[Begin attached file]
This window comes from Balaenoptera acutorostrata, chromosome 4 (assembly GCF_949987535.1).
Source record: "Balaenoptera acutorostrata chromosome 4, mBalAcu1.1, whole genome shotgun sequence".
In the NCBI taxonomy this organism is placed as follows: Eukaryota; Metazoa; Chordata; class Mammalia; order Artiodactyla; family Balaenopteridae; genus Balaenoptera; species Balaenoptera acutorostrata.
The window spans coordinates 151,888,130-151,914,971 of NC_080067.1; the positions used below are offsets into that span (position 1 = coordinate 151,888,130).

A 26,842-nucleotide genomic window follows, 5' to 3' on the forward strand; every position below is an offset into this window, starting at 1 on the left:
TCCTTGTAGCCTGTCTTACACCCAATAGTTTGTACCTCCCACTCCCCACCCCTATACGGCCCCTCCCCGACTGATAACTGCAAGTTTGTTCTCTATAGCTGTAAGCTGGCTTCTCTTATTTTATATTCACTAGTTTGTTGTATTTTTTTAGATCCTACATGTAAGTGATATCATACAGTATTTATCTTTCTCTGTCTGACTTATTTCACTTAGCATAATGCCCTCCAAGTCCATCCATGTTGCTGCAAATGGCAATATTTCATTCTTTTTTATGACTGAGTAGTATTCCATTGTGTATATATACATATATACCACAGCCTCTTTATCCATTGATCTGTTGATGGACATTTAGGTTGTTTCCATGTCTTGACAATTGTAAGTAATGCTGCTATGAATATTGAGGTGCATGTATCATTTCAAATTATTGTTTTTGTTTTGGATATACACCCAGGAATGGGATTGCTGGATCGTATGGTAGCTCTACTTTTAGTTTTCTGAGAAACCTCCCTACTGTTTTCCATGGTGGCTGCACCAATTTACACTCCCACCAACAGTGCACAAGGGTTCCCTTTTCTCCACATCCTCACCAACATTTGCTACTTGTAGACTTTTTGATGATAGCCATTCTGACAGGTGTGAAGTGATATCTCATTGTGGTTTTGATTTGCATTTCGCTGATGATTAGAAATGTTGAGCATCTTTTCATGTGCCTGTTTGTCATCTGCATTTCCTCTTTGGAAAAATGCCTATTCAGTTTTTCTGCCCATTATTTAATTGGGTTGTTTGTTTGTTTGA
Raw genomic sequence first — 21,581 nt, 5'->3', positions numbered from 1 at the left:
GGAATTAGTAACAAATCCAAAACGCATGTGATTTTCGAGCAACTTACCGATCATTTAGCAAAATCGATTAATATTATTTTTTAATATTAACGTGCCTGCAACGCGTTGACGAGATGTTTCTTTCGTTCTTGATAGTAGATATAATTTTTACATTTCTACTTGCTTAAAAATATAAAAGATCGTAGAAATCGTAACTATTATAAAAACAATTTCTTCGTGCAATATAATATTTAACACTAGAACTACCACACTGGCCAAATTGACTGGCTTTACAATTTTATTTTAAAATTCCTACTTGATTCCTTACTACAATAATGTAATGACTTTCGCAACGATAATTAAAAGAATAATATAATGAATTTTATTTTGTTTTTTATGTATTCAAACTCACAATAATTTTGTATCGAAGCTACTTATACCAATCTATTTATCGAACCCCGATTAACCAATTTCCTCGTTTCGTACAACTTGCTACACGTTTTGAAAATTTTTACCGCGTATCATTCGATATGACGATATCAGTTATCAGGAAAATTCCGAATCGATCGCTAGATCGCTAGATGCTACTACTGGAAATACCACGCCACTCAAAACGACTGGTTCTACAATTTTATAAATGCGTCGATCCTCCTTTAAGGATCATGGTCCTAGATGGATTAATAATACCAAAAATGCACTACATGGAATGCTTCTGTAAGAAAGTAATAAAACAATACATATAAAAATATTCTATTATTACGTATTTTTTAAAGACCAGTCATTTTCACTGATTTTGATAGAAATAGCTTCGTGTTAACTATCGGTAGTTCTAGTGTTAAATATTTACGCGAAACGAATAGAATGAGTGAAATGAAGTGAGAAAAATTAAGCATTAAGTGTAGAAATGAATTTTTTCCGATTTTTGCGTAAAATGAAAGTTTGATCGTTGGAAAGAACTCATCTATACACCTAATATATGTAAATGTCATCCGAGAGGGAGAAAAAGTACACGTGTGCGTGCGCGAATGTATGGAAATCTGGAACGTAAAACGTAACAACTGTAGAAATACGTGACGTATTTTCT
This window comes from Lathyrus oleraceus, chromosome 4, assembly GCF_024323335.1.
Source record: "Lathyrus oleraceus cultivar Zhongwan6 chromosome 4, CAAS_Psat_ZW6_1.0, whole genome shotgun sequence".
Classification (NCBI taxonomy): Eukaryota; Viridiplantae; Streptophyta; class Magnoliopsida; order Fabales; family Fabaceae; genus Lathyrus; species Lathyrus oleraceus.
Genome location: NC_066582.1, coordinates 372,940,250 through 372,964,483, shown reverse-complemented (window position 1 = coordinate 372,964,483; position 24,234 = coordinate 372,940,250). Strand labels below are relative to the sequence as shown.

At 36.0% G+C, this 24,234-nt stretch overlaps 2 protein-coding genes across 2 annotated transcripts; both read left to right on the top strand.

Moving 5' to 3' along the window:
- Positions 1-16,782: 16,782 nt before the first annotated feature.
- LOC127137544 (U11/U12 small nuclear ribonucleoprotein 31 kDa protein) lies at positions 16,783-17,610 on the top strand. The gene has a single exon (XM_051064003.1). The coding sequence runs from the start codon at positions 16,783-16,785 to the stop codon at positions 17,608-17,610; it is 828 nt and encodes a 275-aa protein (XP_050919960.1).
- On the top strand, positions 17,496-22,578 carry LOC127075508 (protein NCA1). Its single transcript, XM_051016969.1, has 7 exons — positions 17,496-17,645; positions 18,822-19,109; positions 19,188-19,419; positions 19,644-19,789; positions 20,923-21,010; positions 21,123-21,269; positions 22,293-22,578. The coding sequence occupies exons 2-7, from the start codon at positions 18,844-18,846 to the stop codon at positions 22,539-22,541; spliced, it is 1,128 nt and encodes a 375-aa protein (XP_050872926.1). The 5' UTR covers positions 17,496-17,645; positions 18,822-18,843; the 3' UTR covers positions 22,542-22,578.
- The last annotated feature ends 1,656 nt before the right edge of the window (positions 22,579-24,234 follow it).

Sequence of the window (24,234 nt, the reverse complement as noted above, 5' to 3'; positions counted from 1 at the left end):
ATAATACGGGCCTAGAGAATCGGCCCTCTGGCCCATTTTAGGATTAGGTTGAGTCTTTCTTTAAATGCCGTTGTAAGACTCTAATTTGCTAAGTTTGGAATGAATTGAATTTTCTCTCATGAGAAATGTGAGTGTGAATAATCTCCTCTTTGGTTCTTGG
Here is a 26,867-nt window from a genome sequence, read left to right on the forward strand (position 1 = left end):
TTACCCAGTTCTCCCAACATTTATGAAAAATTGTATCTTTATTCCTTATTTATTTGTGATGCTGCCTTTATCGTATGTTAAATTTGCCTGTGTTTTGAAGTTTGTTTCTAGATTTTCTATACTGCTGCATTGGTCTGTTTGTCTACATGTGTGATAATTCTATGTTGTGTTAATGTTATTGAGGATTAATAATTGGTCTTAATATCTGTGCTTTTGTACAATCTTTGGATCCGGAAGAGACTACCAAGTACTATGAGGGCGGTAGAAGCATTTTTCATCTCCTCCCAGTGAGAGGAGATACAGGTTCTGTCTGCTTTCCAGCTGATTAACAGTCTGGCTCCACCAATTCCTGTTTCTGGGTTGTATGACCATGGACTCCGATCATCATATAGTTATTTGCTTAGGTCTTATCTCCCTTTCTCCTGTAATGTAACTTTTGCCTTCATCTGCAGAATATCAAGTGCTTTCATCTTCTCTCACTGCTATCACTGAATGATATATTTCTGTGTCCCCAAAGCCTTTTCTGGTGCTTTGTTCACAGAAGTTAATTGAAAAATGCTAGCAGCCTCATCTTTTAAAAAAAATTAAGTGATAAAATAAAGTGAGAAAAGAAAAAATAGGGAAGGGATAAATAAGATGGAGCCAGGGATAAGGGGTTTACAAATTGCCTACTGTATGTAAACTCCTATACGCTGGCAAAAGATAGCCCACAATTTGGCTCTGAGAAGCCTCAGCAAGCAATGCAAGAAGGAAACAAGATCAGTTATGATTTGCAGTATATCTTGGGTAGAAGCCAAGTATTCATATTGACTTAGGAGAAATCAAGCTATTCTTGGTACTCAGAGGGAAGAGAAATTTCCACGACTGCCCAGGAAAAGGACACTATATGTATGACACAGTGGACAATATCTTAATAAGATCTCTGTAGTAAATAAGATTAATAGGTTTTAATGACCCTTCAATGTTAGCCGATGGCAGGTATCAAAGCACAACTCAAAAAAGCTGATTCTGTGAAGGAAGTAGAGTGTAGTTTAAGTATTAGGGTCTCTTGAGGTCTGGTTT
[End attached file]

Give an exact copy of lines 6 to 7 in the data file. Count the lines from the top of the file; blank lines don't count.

TCCTTGTAGCCTGTCTTACACCCAATAGTTTGTACCTCCCACTCCCCACCCCTATACGGCCCCTCCCCGACTGATAACTGCAAGTTTGTTCTCTATAGCTGTAAGCTGGCTTCTCTTATTTTATATTCACTAGTTTGTTGTATTTTTTTAGATCCTACATGTAAGTGATATCATACAGTATTTATCTTTCTCTGTCTGACTTATTTCACTTAGCATAATGCCCTCCAAGTCCATCCATGTTGCTGCAAATGGCAATATTTCATTCTTTTTTATGACTGAGTAGTATTCCATTGTGTATATATACATATATACCACAGCCTCTTTATCCATTGATCTGTTGATGGACATTTAGGTTGTTTCCATGTCTTGACAATTGTAAGTAATGCTGCTATGAATATTGAGGTGCATGTATCATTTCAAATTATTGTTTTTGTTTTGGATATACACCCAGGAATGGGATTGCTGGATCGTATGGTAGCTCTACTTTTAGTTTTCTGAGAAACCTCCCTACTGTTTTCCATGGTGGCTGCACCAATTTACACTCCCACCAACAGTGCACAAGGGTTCCCTTTTCTCCACATCCTCACCAACATTTGCTACTTGTAGACTTTTTGATGATAGCCATTCTGACAGGTGTGAAGTGATATCTCATTGTGGTTTTGATTTGCATTTCGCTGATGATTAGAAATGTTGAGCATCTTTTCATGTGCCTGTTTGTCATCTGCATTTCCTCTTTGGAAAAATGCCTATTCAGTTTTTCTGCCCATTATTTAATTGGGTTGTTTGTTTGTTTGA
Raw genomic sequence first — 21,581 nt, 5'->3', positions numbered from 1 at the left: